Master of Educational and Developmental Psychology – MEdDevPsych

Massey’s Master of Educational and Developmental Psychology will develop your expertise in working with others to enhance wellbeing for all.

Type of qualification

Master's degree

Level of study

Postgraduate study

Once you’ve graduated with a bachelor’s degree – or have equal experience – you can study at the postgraduate level. Doctoral qualifications require additional entry requirements.

NZQF level 9

Our courses follow the New Zealand Qualification Framework (NZQF) levels.

Find out more about NZQF levels

Time to complete

2 year(s) full-time (240 credits)
Up to 6 years part-time
Part-time available

Where you can study

Distance and online

International students

International students are not New Zealand citizens or residents.

Definition of New Zealand citizens and residents

Not open to international students
Note: Compulsory block workshops at the Auckland campus.

Study a Master of Educational and Developmental Psychology – MEdDevPsych

Note: This qualification is covered by the COVID-19 Public Health Response (Vaccinations) Amendment Order 2021. Students are required to provide details of their vaccination status on enrolment.

If you’re keen to understand your own learning, the multiple dimensions of learners in their formal and informal learning contexts, and the complex environments and settings we learn in, the Master of Educational and Developmental Psychology is for you.

As a leader in education, a teacher, an educator, or someone working in the community, this programme will develop your expertise, understanding and empathy in working alongside others. You’ll use contemporary assessment, learning, and change processes and tools. We have a strong bicultural programme to represent our context of Aotearoa New Zealand and our inclusive multicultural society.

Make a difference to children’s lives

The programme emphasises the need to apply educational psychology critically to make a positive difference to the lives of children and young people, as well as those who work alongside them. There is a strong focus on ‘child voice’, learner identity, and young people’s rights to be involved in matters that affect them. The programme foregrounds a child’s rights focus and adheres to the United Nations Convention on the Rights of the Child (UNCROC).

A MEdDevPsych is a good fit if you:

  • are keen to understand a multicultural approach to assessment and learning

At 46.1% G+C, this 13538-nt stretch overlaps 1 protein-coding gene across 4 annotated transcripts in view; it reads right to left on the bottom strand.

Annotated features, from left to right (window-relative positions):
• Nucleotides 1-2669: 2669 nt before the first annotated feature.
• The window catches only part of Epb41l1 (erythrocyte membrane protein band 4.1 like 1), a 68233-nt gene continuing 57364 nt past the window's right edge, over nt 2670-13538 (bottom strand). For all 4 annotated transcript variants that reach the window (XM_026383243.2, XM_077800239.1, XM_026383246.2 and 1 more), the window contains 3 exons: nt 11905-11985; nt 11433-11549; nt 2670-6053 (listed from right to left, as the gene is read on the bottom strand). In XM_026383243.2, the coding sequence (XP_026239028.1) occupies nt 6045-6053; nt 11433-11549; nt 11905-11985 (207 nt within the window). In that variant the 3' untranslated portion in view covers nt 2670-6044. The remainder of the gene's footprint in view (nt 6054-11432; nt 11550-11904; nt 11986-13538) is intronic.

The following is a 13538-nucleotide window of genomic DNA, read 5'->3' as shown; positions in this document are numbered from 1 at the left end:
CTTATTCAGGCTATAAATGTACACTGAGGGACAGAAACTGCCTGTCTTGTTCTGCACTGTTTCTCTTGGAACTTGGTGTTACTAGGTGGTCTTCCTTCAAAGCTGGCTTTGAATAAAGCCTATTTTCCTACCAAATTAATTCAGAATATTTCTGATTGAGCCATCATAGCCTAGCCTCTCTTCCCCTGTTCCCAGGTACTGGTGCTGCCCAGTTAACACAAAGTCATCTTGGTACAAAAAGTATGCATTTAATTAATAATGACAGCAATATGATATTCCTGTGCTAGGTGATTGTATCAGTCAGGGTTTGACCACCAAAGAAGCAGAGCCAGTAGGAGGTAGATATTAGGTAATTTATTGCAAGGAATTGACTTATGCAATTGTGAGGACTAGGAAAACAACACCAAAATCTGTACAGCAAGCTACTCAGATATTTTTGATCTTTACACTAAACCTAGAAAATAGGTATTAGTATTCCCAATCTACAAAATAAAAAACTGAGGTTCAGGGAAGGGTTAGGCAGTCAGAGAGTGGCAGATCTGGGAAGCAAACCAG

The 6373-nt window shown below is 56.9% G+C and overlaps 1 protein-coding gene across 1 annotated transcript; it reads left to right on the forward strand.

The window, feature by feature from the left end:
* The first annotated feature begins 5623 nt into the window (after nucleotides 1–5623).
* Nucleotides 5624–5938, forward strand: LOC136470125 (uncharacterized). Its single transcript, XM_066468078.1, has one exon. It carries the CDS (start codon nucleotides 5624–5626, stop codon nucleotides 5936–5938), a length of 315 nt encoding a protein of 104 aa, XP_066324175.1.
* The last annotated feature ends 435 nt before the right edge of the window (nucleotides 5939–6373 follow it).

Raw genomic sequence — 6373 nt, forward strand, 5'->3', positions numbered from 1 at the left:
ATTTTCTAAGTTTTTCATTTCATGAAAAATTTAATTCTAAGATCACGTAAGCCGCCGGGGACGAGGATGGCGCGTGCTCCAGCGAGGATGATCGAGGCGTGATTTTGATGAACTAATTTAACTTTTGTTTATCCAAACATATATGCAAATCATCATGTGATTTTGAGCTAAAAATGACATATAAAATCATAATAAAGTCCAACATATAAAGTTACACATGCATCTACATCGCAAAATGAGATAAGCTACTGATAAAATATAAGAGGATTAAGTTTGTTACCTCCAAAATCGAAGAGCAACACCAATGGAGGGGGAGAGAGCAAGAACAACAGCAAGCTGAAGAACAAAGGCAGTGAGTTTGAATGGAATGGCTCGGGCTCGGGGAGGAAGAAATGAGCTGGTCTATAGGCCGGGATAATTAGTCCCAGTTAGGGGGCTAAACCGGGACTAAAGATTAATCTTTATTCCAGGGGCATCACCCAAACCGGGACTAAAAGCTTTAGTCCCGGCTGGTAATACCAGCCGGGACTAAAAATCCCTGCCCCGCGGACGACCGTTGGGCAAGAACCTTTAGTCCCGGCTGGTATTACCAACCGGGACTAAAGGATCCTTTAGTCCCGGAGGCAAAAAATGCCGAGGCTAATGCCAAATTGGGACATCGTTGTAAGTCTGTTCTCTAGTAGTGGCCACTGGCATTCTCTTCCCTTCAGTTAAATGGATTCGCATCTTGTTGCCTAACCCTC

• wish to learn how to support social, cultural and educational development
  • want to know how to work effectively with other professionals.

Entry requirements

Admission to Massey

All students must meet university entrance requirements to be admitted to the University.

Specific requirements

To enter the Master of Educational and Developmental Psychology you will have:

  • been awarded or qualified for a bachelor’s degree in education, psychology, counselling, social work, speech language therapy, or a related relevant discipline, having achieved a grade average of at least a B in the highest level courses (or equivalent), and
  • passed at least 60 credits of approved psychology courses including at least 45 credits at 200-level or higher. These courses could include social, health, educational, clinical, indigenous, neuro or developmental psychology, brain and behaviour or memory and cognition.

You will need to provide verified copies of all academic transcripts for studies taken at all universities other than Massey University.

Successful completion of the Master of Educational Psychology or the Master of Educational and Developmental Psychology will not give automatic entry into the Postgraduate Diploma in Educational and Developmental Psychology (the internship).

Admission to the Postgraduate Diploma in Educational and Developmental Psychology (the internship) is by selected entry only. To be eligible to apply for this internship, you will have a GPA of B+ or higher in your master’s qualification.

English language requirements

To study this qualification you must meet Massey University's English language standards.

Prior learning, credit and exemptions

For information on prior learning, exemptions and transfer of credit or other questions:

English language skills

If you need help with your English language skills before you start university, see our English for Academic Purposes (EAP) courses.